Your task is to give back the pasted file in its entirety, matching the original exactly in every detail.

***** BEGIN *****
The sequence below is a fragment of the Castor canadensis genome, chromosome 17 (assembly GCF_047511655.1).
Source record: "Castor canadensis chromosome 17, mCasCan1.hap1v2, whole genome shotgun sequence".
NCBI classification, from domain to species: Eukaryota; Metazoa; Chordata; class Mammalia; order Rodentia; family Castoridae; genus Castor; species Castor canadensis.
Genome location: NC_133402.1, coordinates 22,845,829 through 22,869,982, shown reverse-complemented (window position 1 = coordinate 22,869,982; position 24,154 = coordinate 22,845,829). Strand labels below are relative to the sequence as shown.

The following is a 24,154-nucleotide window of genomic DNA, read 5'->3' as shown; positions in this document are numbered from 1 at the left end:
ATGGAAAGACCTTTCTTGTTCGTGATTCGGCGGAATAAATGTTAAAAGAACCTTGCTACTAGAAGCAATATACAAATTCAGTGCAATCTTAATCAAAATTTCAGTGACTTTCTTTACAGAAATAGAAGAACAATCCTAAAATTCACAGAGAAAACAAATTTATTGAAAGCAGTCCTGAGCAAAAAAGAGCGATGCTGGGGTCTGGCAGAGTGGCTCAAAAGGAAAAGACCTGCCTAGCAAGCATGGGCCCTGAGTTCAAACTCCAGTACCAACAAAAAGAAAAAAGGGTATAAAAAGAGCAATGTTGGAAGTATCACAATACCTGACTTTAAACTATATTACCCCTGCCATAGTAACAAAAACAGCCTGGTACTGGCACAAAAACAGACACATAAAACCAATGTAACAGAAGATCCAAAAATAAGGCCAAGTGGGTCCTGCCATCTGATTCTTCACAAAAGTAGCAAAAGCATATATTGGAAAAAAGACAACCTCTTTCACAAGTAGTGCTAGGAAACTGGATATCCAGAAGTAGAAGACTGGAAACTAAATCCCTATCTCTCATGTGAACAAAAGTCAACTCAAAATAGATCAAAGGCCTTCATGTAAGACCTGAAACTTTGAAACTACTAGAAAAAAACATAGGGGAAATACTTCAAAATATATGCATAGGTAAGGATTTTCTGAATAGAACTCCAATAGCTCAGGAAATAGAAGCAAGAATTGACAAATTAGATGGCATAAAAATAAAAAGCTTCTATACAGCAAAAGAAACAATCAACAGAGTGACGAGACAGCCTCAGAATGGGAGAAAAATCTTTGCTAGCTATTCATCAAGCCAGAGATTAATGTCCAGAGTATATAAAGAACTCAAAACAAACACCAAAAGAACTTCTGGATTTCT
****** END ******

The sequence below is a fragment of the Castor canadensis genome, chromosome 17 (assembly GCF_047511655.1).
Source record: "Castor canadensis chromosome 17, mCasCan1.hap1v2, whole genome shotgun sequence".
NCBI classification, from domain to species: Eukaryota; Metazoa; Chordata; class Mammalia; order Rodentia; family Castoridae; genus Castor; species Castor canadensis.
Genome location: NC_133402.1, coordinates 22,845,829 through 22,869,982, shown reverse-complemented (window position 1 = coordinate 22,869,982; position 24,154 = coordinate 22,845,829). Strand labels below are relative to the sequence as shown.

The following is a 24,154-nucleotide window of genomic DNA, read 5'->3' as shown; positions in this document are numbered from 1 at the left end:
ATGGAAAGACCTTTCTTGTTCGTGATTCGGCGGAATAAATGTTAAAAGAACCTTGCTACTAGAAGCAATATACAAATTCAGTGCAATCTTAATCAAAATTTCAGTGACTTTCTTTACAGAAATAGAAGAACAATCCTAAAATTCACAGAGAAAACAAATTTATTGAAAGCAGTCCTGAGCAAAAAAGAGCGATGCTGGGGTCTGGCAGAGTGGCTCAAAAGGAAAAGACCTGCCTAGCAAGCATGGGCCCTGAGTTCAAACTCCAGTACCAACAAAAAGAAAAAAGGGTATAAAAAGAGCAATGTTGGAAGTATCACAATACCTGACTTTAAACTATATTACCCCTGCCATAGTAACAAAAACAGCCTGGTACTGGCACAAAAACAGACACATAAAACCAATGTAACAGAAGATCCAAAAATAAGGCCAAGTGGGTCCTGCCATCTGATTCTTCACAAAAGTAGCAAAAGCATATATTGGAAAAAAGACAACCTCTTTCACAAGTAGTGCTAGGAAACTGGATATCCAGAAGTAGAAGACTGGAAACTAAATCCCTATCTCTCATGTGAACAAAAGTCAACTCAAAATAGATCAAAGGCCTTCATGTAAGACCTGAAACTTTGAAACTACTAGAAAAAAACATAGGGGAAATACTTCAAAATATATGCATAGGTAAGGATTTTCTGAATAGAACTCCAATAGCTCAGGAAATAGAAGCAAGAATTGACAAATTAGATGGCATAAAAATAAAAAGCTTCTATACAGCAAAAGAAACAATCAACAGAGTGACGAGACAGCCTCAGAATGGGAGAAAAATCTTTGCTAGCTATTCATCAAGCCAGAGATTAATGTCCAGAGTATATAAAGAACTCAAAACAAACACCAAAAGAACTTCTGGATTTCT